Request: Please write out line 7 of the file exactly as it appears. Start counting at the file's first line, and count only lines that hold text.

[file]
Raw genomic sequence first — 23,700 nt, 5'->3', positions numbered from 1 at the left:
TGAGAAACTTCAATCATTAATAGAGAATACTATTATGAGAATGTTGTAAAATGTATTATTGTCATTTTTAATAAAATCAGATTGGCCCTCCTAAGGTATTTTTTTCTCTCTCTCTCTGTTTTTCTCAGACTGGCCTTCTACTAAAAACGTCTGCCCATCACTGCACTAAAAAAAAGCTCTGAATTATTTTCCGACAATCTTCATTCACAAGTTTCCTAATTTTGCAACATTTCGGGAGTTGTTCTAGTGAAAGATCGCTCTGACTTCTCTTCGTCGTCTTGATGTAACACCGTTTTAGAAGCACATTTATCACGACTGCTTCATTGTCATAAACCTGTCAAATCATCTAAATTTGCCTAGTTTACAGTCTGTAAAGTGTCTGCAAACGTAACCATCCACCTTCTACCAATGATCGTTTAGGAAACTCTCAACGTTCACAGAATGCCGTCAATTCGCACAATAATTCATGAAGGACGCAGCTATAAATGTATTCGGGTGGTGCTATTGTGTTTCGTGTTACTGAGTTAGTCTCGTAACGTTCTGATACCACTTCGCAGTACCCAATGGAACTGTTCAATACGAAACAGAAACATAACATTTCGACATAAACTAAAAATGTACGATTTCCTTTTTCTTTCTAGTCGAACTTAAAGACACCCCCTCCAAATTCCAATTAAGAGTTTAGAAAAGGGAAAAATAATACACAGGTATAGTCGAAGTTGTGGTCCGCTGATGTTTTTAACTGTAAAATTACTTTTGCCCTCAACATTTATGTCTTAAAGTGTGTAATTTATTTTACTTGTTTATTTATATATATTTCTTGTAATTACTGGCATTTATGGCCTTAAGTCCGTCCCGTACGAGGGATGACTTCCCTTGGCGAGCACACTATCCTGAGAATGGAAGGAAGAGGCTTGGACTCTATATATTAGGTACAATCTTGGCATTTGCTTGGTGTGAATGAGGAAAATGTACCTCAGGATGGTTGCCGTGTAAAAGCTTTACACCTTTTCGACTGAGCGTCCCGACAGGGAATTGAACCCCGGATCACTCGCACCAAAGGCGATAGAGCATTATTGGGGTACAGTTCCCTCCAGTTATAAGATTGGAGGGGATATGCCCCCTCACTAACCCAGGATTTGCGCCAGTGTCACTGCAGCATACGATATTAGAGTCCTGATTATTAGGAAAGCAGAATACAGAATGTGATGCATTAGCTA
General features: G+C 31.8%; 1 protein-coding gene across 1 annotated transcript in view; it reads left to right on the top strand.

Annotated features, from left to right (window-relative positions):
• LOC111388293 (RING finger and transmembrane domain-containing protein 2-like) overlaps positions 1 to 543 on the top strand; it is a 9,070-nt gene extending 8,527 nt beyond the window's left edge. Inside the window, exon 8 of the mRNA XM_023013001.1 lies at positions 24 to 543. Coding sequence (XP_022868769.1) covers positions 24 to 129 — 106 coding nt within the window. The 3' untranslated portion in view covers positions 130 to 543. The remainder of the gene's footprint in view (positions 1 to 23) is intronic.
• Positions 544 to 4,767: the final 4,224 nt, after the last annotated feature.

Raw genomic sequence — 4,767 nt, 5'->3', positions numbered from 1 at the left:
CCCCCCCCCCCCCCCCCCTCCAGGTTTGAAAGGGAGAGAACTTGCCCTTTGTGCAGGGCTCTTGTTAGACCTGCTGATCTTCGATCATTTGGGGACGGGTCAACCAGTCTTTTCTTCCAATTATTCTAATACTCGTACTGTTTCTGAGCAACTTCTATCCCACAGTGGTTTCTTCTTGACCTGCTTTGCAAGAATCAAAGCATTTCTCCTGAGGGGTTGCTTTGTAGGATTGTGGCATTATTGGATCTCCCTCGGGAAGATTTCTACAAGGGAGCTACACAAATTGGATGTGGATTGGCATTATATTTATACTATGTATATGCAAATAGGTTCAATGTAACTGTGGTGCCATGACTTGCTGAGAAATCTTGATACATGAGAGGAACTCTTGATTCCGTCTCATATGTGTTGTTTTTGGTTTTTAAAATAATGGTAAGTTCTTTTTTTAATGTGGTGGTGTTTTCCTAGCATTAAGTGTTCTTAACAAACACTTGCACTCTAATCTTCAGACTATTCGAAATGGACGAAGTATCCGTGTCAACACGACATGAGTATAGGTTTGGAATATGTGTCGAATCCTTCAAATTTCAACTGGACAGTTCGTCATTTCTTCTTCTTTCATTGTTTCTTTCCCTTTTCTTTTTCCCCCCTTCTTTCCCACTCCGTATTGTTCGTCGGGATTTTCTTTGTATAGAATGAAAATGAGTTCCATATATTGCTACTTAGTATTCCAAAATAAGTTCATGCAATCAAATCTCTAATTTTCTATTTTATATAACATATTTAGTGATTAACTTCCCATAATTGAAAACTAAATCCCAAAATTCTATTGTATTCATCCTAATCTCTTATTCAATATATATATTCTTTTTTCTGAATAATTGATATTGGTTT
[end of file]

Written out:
Raw genomic sequence — 4,767 nt, 5'->3', positions numbered from 1 at the left: